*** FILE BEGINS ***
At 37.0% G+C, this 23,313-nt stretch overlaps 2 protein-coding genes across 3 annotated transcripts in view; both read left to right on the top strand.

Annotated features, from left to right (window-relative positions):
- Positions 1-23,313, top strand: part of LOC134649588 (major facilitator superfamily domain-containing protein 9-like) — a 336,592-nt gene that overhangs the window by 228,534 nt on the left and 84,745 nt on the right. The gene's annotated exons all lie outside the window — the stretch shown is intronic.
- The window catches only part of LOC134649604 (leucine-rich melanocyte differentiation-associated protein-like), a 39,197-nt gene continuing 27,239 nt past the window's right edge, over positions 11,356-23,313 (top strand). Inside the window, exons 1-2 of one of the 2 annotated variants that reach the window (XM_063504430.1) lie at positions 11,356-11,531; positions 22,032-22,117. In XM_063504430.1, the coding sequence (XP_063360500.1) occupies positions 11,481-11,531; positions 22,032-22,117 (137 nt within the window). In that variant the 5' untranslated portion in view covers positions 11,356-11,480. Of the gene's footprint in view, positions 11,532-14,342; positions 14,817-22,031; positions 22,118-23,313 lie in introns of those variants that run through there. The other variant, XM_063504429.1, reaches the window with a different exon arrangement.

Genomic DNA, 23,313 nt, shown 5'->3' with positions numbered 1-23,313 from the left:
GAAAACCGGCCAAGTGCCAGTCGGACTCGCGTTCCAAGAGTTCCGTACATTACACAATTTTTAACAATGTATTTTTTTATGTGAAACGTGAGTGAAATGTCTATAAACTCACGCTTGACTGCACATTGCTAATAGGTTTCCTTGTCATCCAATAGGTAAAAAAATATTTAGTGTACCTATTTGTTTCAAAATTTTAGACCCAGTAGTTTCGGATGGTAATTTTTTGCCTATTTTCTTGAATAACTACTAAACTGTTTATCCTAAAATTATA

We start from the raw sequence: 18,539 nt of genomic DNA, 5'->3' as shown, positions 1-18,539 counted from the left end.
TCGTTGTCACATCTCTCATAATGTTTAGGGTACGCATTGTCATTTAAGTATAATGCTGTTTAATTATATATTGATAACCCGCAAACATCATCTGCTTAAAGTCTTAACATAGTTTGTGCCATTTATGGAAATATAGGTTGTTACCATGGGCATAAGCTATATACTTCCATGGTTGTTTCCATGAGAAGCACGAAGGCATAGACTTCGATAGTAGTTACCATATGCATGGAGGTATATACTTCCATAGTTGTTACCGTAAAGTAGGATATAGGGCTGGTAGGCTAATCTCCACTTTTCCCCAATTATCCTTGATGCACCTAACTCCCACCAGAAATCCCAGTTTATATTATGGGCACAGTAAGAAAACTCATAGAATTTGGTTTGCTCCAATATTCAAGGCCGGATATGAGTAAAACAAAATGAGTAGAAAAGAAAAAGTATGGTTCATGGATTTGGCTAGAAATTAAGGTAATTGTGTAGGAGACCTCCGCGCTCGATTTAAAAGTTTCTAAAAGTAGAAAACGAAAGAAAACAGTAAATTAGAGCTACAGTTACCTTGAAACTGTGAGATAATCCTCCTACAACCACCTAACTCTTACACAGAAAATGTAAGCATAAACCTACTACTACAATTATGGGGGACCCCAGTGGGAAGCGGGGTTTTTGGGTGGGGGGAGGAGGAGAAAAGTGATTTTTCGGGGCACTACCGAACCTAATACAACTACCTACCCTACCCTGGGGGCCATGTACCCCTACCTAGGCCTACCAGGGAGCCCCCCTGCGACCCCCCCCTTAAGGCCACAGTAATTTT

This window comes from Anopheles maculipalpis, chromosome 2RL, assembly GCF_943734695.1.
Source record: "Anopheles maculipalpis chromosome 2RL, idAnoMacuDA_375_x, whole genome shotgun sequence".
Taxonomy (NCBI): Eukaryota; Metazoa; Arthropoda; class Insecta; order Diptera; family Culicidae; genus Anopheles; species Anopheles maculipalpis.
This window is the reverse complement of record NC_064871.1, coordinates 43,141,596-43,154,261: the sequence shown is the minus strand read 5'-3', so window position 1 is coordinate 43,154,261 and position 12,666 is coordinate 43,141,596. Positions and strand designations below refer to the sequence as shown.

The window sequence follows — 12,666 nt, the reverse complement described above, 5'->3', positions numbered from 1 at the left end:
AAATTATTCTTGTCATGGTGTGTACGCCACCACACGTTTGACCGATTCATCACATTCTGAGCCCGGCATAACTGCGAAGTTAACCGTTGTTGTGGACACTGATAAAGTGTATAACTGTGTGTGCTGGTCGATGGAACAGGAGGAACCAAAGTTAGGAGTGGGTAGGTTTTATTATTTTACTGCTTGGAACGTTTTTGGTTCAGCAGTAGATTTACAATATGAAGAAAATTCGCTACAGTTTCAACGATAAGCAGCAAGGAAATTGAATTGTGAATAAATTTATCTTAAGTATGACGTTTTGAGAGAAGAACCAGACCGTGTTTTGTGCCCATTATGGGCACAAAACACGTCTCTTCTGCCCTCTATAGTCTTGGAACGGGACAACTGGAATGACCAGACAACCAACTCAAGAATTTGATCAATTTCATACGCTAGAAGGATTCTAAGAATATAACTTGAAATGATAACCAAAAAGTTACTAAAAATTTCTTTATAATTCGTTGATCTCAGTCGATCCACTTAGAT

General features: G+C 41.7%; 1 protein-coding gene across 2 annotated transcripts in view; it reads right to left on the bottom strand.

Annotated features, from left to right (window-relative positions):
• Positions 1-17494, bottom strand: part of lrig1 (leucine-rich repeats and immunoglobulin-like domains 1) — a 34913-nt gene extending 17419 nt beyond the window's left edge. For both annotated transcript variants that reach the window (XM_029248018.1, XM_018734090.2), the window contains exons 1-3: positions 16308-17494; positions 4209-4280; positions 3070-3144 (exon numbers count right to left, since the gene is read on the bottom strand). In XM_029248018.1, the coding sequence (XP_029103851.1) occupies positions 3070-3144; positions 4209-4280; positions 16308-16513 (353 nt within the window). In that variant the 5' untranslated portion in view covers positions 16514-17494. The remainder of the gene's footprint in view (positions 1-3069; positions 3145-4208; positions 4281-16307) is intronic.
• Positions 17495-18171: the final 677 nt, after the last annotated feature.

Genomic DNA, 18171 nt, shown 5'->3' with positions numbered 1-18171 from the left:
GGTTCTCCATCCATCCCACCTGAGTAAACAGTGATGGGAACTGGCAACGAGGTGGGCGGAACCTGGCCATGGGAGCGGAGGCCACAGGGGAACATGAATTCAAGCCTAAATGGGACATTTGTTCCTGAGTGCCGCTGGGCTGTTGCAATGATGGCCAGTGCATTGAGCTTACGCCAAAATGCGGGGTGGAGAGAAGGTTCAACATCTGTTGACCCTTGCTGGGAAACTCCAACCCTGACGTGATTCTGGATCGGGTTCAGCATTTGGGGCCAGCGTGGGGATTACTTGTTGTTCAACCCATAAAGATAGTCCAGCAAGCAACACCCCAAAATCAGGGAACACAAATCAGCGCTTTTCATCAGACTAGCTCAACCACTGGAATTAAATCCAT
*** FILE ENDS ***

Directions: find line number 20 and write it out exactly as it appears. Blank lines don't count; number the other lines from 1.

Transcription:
GGTTCTCCATCCATCCCACCTGAGTAAACAGTGATGGGAACTGGCAACGAGGTGGGCGGAACCTGGCCATGGGAGCGGAGGCCACAGGGGAACATGAATTCAAGCCTAAATGGGACATTTGTTCCTGAGTGCCGCTGGGCTGTTGCAATGATGGCCAGTGCATTGAGCTTACGCCAAAATGCGGGGTGGAGAGAAGGTTCAACATCTGTTGACCCTTGCTGGGAAACTCCAACCCTGACGTGATTCTGGATCGGGTTCAGCATTTGGGGCCAGCGTGGGGATTACTTGTTGTTCAACCCATAAAGATAGTCCAGCAAGCAACACCCCAAAATCAGGGAACACAAATCAGCGCTTTTCATCAGACTAGCTCAACCACTGGAATTAAATCCAT